Matthew Lin Kai-him, 17, Law Ting Pong Secondary School
Definitely not! The group discussion is a good way to evaluate students’ speaking skills. Their language skills can be assessed in terms of their body language, fluency and interpersonal skills.
This section of the exam also tests their ability to interact with their group mates, listen to others’ opinions, and respond accordingly. In contrast, individual presentations only allow students to express their views. Their pronunciation can be tested this way, but their communication skills and ability to respond to others cannot be evaluated. This is why the group discussion is a vital component of the HKDSE language exams.
Cheung Pui-sze, 15, Tin Shui Wai Methodist College
Yes, without a doubt. The group discussion tests whether a candidate can discuss a topic with other students they do not know. Some students are very shy or may not know how to interact with other candidates, but that may not necessarily mean they’re bad at English. It wouldn’t be fair if a student got a bad score because of their timid personality. They may be able to get much higher marks for an individual presentation.
Talking points: should the requirements be different for men and women applying to join the police force?
Awan Nimrah Nawaz, 16, St Margaret’s Girls’ College, Hong Kong
Certainly not. The group discussion is a very important part of the HKDSE language exams because it helps to highlight students’ basic understanding of certain topics, and also tests their communication and public speaking skills.
What’s more, it could become very useful in the future, especially at a job interview where a candidate has to interact with company executives. Last but not least, the group discussion offers students a way to get some easy marks because it’s the only section where they can go with the flow and are not required to memorise things.
Christine Li Sik, 17, Po Leung Kuk Wu Chung College
The group discussion should be removed from the HKDSE because it does not truly reflect one’s speaking skills. For instance, if you are a shy person, you may have difficulty expressing your brilliant ideas aloud. Or your group mates might be of a different level to you, which may affect how the group gets along and the group’s score as a whole.
For this reason, students should be tested on their individual performance, not as a group.
Michael Kwok Pui-hin, 17, Law Ting Pong Secondary School
Not only does the group discussion test students’ language proficiency, it also encourages them to develop good eye contact and to use body language to express their opinions. Most importantly, it helps them to develop their ability to interact with others, and also mirrors the real-life group discussion scenarios that they might come across in the future.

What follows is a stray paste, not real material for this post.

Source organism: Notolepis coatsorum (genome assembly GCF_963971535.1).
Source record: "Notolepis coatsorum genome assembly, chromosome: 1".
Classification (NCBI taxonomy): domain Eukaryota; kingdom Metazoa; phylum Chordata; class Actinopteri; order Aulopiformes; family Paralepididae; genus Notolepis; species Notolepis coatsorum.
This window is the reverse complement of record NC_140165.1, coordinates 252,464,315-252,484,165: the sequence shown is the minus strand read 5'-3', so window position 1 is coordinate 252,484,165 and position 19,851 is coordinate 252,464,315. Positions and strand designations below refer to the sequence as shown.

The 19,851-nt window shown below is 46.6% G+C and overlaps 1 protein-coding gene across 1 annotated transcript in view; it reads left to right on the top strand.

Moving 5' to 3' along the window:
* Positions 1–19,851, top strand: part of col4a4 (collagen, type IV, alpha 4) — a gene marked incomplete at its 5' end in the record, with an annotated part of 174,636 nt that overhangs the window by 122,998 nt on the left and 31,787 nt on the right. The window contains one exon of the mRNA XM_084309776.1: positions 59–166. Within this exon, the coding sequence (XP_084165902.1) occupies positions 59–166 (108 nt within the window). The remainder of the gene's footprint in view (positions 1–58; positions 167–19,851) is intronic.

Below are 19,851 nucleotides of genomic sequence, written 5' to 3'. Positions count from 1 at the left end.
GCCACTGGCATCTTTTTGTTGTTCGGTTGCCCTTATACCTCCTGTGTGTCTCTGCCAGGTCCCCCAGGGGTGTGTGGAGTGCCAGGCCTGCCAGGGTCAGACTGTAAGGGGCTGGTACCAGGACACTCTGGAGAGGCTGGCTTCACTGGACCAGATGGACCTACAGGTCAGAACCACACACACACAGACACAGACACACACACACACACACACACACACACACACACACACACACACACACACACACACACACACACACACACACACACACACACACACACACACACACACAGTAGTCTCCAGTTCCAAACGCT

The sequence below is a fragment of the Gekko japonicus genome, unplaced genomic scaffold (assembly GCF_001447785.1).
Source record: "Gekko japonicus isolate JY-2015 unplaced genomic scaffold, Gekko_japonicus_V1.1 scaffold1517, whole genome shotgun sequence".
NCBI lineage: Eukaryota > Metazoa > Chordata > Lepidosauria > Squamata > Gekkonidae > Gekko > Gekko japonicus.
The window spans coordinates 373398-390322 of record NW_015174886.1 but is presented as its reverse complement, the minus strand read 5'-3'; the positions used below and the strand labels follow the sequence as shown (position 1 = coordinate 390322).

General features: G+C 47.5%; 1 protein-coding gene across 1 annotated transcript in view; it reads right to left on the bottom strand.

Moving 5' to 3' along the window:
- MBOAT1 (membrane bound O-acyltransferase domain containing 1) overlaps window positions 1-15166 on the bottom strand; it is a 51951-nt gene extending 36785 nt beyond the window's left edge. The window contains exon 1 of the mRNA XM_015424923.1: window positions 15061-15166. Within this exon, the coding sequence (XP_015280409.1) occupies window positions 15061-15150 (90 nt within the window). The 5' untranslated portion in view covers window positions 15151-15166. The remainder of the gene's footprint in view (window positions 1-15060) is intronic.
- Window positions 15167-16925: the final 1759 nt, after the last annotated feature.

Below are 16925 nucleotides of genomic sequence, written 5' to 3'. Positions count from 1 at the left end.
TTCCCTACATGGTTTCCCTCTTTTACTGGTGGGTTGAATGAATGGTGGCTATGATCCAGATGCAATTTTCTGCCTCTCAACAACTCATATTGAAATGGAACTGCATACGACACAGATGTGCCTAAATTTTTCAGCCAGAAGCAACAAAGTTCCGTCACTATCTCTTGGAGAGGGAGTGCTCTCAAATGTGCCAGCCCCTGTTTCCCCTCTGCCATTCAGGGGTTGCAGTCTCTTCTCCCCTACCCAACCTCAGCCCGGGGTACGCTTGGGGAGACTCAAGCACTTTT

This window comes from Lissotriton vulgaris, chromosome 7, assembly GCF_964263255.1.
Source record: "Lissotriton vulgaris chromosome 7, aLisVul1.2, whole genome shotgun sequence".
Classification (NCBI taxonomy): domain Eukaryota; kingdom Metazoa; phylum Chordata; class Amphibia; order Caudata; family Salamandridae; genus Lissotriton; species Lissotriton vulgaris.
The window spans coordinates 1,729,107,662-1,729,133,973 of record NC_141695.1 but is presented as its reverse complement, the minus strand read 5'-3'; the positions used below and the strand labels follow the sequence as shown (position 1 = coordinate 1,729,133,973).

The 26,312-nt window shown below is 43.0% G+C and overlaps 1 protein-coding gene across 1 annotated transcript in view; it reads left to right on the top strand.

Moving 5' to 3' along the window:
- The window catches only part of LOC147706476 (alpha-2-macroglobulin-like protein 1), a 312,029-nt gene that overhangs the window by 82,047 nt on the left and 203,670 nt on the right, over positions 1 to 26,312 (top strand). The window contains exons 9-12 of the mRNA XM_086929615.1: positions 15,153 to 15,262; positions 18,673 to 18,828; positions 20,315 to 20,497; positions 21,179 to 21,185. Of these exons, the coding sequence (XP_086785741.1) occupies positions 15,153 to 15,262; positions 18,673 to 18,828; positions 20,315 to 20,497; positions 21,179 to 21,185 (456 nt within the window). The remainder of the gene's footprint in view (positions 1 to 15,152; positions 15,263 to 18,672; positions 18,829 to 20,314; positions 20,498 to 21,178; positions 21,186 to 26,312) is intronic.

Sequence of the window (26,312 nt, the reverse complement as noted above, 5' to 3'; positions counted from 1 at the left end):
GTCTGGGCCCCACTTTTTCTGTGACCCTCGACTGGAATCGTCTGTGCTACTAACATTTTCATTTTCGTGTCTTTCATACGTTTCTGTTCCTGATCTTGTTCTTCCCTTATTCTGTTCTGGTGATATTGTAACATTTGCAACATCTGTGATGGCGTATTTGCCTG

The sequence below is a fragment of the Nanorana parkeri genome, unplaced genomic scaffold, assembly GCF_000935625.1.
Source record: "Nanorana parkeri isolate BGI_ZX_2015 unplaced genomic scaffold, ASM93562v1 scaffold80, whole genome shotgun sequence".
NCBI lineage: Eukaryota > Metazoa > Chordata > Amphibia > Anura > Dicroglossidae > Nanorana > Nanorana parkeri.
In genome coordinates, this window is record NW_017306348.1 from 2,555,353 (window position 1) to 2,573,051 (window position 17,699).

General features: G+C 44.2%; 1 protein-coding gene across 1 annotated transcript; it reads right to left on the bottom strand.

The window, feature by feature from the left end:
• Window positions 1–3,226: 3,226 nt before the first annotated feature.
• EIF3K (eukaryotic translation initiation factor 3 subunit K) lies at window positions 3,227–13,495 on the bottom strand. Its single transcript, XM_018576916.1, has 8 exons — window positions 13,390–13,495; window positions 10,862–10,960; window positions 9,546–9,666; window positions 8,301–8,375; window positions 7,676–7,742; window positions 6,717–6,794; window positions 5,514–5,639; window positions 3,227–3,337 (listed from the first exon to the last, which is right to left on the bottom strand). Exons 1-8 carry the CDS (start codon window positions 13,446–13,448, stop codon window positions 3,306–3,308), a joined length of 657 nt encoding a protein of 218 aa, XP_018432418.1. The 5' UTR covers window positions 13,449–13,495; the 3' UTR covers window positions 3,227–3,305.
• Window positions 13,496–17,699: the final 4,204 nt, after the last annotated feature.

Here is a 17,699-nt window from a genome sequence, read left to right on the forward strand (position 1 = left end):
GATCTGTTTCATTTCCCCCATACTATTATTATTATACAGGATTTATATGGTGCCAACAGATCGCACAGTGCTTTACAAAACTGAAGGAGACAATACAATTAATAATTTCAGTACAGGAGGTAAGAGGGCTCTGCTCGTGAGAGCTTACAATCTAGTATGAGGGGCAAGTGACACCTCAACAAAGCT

Such interpersonal skills could be very handy at university or job interviews, or work meetings. Therefore the group discussion component of the HKDSE language exams should not be scrapped.
Bobo Cheung Hok-yu, 16, Ma On Shan Tsung Tsin Secondary School
Nowadays, in our society, many people would agree that it’s important to have good communication skills. Therefore, I think the group discussion component of the HKDSE language exams shouldn’t be scrapped. The group discussion not only tests students’ knowledge on certain topics, but also tests students’ ability to respond to questions and discuss topics in a group setting. These are skills that they will need once they are in university or start working, so it’s good for these skills to be learned and assessed early on.
Yuen Nok-him, 15, Po Leung Kuk Wu Chung College
The group discussion is an effective way for students to be assessed on their ability to communicate, and I really don’t think it should be scrapped.
It is necessary for students learning a language to develop group discussion skills as it is a skill they will use in life, so it wouldn’t make sense to scrap the group discussion component.
Jade Mackinley Herndon, 17, Kwok Tak Seng Catholic Secondary School
Yes, I do believe it should be scrapped. First of all, group discussion is unfair to students who are introverted, as they may feel uncomfortable and anxious when speaking in groups.
Secondly, during group discussion, there are often students who like to take over the whole discussion, causing other students to lose their chance to speak up and share their ideas. It seems really unfair for a student’s mark to depend on the actions of others. Therefore, the component should be scrapped.
Alan Fai, 17, Po Leung Kuk Wu Chung College
Definitely not. The group discussion component of the HKDSE language exams one of the main reasons why students practise group discussions at school, which, in my opinion, is an important part of language learning.
Practising group discussion can improve one’s communication skills, critical thinking, analytical skills and allows them to express ideas on a specific topic.
If the group discussion in HKDSE is scrapped, they may also stop practising group discussion in school, which would take away from students’ learning.
In our next Talking Points, we’ll discuss:
How old should you be for your first date and why?
We are now accepting your answers for this topic. To take part, email your answer with your name, age, and school, along with a nice, clear selfie (make sure it’s not blurry), to email@example.com lunchtime on Monday. Don’t forget to include “Talking Points” in the subject line.
Edited by Nicole Moraleda